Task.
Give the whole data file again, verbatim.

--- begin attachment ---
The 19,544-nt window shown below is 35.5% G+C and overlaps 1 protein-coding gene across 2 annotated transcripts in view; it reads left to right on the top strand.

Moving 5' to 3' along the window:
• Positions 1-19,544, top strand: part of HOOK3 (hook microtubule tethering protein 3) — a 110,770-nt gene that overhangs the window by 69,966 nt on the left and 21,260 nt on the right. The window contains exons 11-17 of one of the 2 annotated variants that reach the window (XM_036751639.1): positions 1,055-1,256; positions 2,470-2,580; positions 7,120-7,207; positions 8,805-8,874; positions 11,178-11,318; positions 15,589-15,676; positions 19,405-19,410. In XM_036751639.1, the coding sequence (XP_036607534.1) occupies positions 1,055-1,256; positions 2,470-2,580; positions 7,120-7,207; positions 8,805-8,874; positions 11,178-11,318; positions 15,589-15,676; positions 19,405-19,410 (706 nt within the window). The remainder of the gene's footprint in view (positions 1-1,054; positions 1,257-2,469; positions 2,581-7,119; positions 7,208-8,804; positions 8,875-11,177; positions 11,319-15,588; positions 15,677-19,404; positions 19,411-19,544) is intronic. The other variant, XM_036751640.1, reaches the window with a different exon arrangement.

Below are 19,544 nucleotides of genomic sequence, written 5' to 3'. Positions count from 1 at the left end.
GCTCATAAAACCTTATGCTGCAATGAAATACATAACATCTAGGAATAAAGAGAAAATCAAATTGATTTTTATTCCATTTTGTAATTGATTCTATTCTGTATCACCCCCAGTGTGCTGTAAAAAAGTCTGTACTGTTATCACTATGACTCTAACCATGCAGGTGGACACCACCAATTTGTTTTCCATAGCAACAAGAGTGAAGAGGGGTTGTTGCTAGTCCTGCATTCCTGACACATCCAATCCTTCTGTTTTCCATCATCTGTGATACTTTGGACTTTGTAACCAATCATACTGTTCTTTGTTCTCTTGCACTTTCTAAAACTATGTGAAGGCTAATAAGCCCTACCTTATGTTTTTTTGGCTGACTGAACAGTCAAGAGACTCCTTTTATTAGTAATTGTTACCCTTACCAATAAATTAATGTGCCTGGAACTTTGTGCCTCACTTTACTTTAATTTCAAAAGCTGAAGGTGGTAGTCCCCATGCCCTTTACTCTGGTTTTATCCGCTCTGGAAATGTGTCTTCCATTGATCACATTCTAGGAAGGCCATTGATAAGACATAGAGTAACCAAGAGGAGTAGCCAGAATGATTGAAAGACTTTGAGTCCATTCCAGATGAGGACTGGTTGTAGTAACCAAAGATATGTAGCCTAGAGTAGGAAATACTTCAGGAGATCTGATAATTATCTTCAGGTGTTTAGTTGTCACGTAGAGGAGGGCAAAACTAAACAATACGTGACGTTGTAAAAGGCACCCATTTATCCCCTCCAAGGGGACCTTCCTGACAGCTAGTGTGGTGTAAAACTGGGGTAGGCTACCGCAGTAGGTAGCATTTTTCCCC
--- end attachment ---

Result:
The 19,544-nt window shown below is 35.5% G+C and overlaps 1 protein-coding gene across 2 annotated transcripts in view; it reads left to right on the top strand.

Moving 5' to 3' along the window:
• Positions 1-19,544, top strand: part of HOOK3 (hook microtubule tethering protein 3) — a 110,770-nt gene that overhangs the window by 69,966 nt on the left and 21,260 nt on the right. The window contains exons 11-17 of one of the 2 annotated variants that reach the window (XM_036751639.1): positions 1,055-1,256; positions 2,470-2,580; positions 7,120-7,207; positions 8,805-8,874; positions 11,178-11,318; positions 15,589-15,676; positions 19,405-19,410. In XM_036751639.1, the coding sequence (XP_036607534.1) occupies positions 1,055-1,256; positions 2,470-2,580; positions 7,120-7,207; positions 8,805-8,874; positions 11,178-11,318; positions 15,589-15,676; positions 19,405-19,410 (706 nt within the window). The remainder of the gene's footprint in view (positions 1-1,054; positions 1,257-2,469; positions 2,581-7,119; positions 7,208-8,804; positions 8,875-11,177; positions 11,319-15,588; positions 15,677-19,404; positions 19,411-19,544) is intronic. The other variant, XM_036751640.1, reaches the window with a different exon arrangement.

Below are 19,544 nucleotides of genomic sequence, written 5' to 3'. Positions count from 1 at the left end.
GCTCATAAAACCTTATGCTGCAATGAAATACATAACATCTAGGAATAAAGAGAAAATCAAATTGATTTTTATTCCATTTTGTAATTGATTCTATTCTGTATCACCCCCAGTGTGCTGTAAAAAAGTCTGTACTGTTATCACTATGACTCTAACCATGCAGGTGGACACCACCAATTTGTTTTCCATAGCAACAAGAGTGAAGAGGGGTTGTTGCTAGTCCTGCATTCCTGACACATCCAATCCTTCTGTTTTCCATCATCTGTGATACTTTGGACTTTGTAACCAATCATACTGTTCTTTGTTCTCTTGCACTTTCTAAAACTATGTGAAGGCTAATAAGCCCTACCTTATGTTTTTTTGGCTGACTGAACAGTCAAGAGACTCCTTTTATTAGTAATTGTTACCCTTACCAATAAATTAATGTGCCTGGAACTTTGTGCCTCACTTTACTTTAATTTCAAAAGCTGAAGGTGGTAGTCCCCATGCCCTTTACTCTGGTTTTATCCGCTCTGGAAATGTGTCTTCCATTGATCACATTCTAGGAAGGCCATTGATAAGACATAGAGTAACCAAGAGGAGTAGCCAGAATGATTGAAAGACTTTGAGTCCATTCCAGATGAGGACTGGTTGTAGTAACCAAAGATATGTAGCCTAGAGTAGGAAATACTTCAGGAGATCTGATAATTATCTTCAGGTGTTTAGTTGTCACGTAGAGGAGGGCAAAACTAAACAATACGTGACGTTGTAAAAGGCACCCATTTATCCCCTCCAAGGGGACCTTCCTGACAGCTAGTGTGGTGTAAAACTGGGGTAGGCTACCGCAGTAGGTAGCATTTTTCCCC